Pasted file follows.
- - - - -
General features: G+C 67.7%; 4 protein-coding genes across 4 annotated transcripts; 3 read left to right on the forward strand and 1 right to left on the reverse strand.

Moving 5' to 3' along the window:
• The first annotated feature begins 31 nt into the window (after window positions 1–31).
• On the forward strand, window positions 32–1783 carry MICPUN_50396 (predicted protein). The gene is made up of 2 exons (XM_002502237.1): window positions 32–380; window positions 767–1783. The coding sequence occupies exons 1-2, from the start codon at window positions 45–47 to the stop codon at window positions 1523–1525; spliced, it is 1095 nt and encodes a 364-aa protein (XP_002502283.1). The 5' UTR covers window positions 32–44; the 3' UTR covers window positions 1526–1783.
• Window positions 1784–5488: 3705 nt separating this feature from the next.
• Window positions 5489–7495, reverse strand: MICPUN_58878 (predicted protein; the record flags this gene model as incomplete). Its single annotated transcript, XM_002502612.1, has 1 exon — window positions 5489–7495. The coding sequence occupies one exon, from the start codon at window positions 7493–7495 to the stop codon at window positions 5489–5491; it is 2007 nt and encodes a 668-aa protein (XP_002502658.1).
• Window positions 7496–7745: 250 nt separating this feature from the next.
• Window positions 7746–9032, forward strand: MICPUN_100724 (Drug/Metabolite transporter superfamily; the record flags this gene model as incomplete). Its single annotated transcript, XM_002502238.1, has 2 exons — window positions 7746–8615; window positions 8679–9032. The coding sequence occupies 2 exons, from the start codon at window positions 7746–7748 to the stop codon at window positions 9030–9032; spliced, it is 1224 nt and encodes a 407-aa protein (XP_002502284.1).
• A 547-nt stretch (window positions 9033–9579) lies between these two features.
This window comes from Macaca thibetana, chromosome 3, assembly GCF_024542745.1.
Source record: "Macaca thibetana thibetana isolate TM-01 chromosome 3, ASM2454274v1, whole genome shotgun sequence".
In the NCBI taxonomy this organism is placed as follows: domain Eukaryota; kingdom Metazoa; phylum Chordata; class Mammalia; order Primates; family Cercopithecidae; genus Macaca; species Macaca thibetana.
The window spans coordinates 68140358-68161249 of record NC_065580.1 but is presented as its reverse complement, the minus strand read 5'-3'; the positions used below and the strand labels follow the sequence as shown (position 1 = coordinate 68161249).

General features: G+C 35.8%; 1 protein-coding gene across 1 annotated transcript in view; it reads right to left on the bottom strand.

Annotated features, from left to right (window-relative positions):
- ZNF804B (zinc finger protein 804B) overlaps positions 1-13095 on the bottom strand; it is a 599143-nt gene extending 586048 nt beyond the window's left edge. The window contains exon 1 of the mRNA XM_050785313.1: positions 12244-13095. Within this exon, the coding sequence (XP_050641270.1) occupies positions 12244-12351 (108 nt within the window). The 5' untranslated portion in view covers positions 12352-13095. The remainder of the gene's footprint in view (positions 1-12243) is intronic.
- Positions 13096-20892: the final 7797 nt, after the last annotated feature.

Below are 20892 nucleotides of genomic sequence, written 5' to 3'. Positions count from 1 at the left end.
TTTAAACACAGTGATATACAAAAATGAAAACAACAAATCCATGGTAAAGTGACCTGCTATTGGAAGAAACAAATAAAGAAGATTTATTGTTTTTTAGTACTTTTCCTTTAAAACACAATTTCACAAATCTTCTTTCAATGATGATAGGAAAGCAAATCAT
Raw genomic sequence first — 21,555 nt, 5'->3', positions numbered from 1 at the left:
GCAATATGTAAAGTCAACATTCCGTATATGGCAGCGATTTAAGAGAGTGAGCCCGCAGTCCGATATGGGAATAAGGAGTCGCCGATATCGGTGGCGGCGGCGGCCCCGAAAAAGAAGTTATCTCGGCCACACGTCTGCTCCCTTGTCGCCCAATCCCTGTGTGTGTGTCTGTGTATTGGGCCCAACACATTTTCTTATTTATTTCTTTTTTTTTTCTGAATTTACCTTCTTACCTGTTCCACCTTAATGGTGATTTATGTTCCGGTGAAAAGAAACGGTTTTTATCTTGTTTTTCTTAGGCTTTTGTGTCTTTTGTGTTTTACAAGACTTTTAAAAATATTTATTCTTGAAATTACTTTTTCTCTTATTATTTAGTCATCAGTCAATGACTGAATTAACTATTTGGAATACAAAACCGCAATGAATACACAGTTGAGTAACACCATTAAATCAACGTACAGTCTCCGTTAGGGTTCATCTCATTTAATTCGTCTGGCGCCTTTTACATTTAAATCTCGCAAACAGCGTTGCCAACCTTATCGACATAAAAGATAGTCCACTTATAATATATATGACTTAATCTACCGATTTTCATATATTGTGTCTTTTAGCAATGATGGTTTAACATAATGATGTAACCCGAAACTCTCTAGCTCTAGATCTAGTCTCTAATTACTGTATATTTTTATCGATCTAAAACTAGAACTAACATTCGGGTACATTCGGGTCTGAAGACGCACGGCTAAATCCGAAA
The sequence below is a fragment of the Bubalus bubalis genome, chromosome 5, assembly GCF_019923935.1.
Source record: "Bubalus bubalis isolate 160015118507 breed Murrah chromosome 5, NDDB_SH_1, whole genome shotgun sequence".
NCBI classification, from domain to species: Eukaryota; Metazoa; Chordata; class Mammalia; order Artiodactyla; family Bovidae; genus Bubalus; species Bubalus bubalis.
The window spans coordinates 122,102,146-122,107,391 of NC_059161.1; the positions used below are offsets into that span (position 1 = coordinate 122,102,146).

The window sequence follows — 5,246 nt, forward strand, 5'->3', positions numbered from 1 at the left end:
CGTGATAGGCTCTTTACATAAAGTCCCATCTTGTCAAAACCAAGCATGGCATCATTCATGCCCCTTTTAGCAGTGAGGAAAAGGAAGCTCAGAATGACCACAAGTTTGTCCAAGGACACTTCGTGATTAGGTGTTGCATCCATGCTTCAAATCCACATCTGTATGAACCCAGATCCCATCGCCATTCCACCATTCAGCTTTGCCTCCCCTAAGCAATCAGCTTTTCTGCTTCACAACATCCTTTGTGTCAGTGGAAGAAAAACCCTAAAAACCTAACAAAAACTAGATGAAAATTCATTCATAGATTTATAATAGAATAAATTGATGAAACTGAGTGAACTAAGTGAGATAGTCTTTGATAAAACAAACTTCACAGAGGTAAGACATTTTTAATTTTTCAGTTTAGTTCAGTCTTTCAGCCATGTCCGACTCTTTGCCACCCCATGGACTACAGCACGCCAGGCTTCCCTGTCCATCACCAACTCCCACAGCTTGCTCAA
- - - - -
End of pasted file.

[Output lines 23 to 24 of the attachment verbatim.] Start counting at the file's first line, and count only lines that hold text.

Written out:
Source record: "Bubalus bubalis isolate 160015118507 breed Murrah chromosome 5, NDDB_SH_1, whole genome shotgun sequence".
NCBI classification, from domain to species: Eukaryota; Metazoa; Chordata; class Mammalia; order Artiodactyla; family Bovidae; genus Bubalus; species Bubalus bubalis.